- Light one chimney full of charcoal. When all the charcoal is lit and covered with gray ash, pour out and arrange the coals on either side of the charcoal grate and place a foil pan between the two piles of coals. Cover grill and allow to preheat for 5 minutes. Run spit of the rotisserie through middle of pork and secure ends with rotisserie forks. Place on the rotisserie, cover, and cook at medium heat until skin has darkened and crisped and pork registers 160 degrees when an instant read thermometer is inserted into the thickest part of the meat, about 3 hours, replenishing coals to maintain temperature as needed. Remove from grill and let rest for 10 minutes. Remove spit, slice, and serve.
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bkhuna If ever there was food porn....
Phil in France Did you debone the belly? Pork belly here comes with a few rib bones intact...
Josh @Phil I did not de-bone this, but making it a second time, I would. The bones made it hard to slice and caused the bit of unevenness you can see in the photo of the tied belly, where one side is a little thicker than the other.
Chris I have arrived at the church of bacon!
bkhuna I made this for fathers day. It came out better than I had hoped.
Alex I'm going to try this today (with a tenderloin in the middle) - what do you think about puncturing the skin a bunch to let some of the fat seep out?
bkhuna Alex, if you're using commercial pork, there is less fat under the skin than you think. If I was going to cook a piece of tenderloin (an inherently lean cut), I would think the fat would help the tenderloin moist.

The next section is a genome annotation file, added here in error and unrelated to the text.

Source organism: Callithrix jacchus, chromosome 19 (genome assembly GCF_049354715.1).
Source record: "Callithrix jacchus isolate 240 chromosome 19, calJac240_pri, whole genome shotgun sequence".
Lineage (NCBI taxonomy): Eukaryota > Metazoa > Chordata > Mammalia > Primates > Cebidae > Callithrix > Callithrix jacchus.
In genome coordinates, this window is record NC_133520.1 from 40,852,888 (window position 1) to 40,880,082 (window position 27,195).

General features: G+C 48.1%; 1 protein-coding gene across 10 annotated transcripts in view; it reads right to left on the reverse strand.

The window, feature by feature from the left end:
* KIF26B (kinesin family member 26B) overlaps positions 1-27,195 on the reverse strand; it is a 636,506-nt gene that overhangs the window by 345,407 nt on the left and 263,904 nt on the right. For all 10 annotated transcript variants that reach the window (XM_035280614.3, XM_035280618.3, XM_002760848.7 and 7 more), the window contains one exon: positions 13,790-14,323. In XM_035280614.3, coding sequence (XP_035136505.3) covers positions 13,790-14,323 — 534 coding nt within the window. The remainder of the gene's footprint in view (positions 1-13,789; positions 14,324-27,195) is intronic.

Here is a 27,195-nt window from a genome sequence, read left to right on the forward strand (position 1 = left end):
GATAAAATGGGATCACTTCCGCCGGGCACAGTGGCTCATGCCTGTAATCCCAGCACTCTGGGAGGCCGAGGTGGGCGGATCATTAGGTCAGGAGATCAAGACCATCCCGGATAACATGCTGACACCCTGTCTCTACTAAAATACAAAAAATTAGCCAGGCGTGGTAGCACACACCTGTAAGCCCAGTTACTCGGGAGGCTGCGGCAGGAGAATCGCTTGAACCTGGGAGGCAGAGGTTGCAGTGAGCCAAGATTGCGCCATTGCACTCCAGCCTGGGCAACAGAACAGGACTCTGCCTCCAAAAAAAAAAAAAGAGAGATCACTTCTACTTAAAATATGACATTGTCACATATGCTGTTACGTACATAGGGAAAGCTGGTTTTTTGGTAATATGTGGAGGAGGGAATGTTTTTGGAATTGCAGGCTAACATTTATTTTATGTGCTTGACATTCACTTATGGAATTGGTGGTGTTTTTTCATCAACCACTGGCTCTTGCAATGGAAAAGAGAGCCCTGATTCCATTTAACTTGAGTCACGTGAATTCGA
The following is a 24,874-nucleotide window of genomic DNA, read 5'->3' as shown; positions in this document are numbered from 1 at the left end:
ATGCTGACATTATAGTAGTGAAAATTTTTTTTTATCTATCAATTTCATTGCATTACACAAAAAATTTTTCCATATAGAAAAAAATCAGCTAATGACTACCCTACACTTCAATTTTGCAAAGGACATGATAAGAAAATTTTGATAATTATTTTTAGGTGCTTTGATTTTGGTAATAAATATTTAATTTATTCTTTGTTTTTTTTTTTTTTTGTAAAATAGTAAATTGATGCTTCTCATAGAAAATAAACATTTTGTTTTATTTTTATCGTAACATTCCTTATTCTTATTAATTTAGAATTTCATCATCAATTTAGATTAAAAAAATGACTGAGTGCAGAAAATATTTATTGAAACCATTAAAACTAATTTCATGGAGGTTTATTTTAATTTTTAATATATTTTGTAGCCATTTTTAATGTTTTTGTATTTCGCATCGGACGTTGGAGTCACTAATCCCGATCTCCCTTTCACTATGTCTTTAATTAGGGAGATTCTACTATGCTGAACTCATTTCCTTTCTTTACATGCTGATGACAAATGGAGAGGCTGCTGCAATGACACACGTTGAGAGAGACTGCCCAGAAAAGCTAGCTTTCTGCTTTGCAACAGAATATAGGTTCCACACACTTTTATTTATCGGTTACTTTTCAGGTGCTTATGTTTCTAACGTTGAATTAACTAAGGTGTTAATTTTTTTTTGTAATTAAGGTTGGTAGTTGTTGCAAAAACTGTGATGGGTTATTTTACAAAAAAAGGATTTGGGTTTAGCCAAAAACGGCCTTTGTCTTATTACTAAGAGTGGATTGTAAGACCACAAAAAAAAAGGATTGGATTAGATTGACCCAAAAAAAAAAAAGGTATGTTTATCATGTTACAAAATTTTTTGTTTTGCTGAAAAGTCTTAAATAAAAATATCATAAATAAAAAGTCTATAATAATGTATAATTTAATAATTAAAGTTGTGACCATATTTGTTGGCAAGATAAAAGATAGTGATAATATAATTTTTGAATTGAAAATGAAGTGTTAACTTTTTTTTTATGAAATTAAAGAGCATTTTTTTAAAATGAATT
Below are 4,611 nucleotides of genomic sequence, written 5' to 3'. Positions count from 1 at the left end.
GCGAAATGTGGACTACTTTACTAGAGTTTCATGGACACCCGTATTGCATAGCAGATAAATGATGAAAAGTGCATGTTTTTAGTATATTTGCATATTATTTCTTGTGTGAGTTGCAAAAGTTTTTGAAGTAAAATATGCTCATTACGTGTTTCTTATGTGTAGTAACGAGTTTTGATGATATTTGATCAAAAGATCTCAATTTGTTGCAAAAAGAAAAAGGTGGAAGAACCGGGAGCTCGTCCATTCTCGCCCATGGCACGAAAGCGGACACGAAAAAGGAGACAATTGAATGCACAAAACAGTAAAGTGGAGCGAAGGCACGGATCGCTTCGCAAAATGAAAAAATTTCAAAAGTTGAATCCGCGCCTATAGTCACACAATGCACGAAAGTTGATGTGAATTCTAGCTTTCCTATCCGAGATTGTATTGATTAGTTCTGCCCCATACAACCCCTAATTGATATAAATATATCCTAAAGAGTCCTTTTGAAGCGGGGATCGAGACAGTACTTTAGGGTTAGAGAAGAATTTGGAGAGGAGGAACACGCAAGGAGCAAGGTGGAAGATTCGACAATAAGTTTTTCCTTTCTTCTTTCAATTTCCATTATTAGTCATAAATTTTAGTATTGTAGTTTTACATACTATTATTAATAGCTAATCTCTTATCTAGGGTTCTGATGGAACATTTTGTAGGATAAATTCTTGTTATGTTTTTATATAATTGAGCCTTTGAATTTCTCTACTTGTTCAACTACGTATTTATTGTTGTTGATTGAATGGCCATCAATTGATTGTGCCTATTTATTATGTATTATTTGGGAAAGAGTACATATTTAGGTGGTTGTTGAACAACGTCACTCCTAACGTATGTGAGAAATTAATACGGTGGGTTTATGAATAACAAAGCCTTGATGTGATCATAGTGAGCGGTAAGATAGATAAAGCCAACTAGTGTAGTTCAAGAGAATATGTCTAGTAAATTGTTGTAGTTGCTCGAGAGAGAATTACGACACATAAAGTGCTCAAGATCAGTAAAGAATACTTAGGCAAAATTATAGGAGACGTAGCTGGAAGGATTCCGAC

I'd be careful about the cooking time also. To get the tenderloin done to your liking will require the addition of extra time which may cause over cooking the skin. The skin really is a treat.
I'd like to see how yours comes out!
Alex It turned out amazing! Posted some photos of the process and final product.
bkhuna Alex - Did you puncture? How did you cook it? It looks wonderful.
candice I cook my pork belly with 375 for an 1 I/2 for a 5lbs meat then blast the oven to 400-450 for another 30 minutes. the skin is to die for. I brine it with sugar, salt an tamarind for few hours
Pablo Two years after gifting me a 22.5" Weber grill, my friends followed that up with a rotisserie attachment this year.
After successfully using it with your apple smoked turkey for Thanksgiving just a few weeks ago, I decided I'd give this recipe a go once spring arrived and it was comfortable to be outside again (I live in Chicago).
Some warm weather sneaked in this weekend and I figured it was now or never (or, you know, spring). I picked up a slab of boneless pork belly and threw it on.
This was easily the best thing I've cooked all year and the best pork belly I've ever eaten. I used to think decadent pork belly was something reserved for the lofty restaurants I treat myself to every so often. It was incredibly rewarding to surpass that quality in my own backyard.
The skin was salty (even though I was worried it wouldn't be since the recipe didn't call to sprinkle any directly on the skin) and crackly. The meat was tender and juicy, bursting with the simple, but delicious flavor of garlic.
I can't wait to do this again once the weather warms up and show this off to friends.
john This a great and simple recipe although i added a minor detail by adding a stalk of lemongrass thats been bruised up in the middle when i rolled up the belly
Vince I don't doubt it's taste but for it to be Filipino. You need Lemmongrass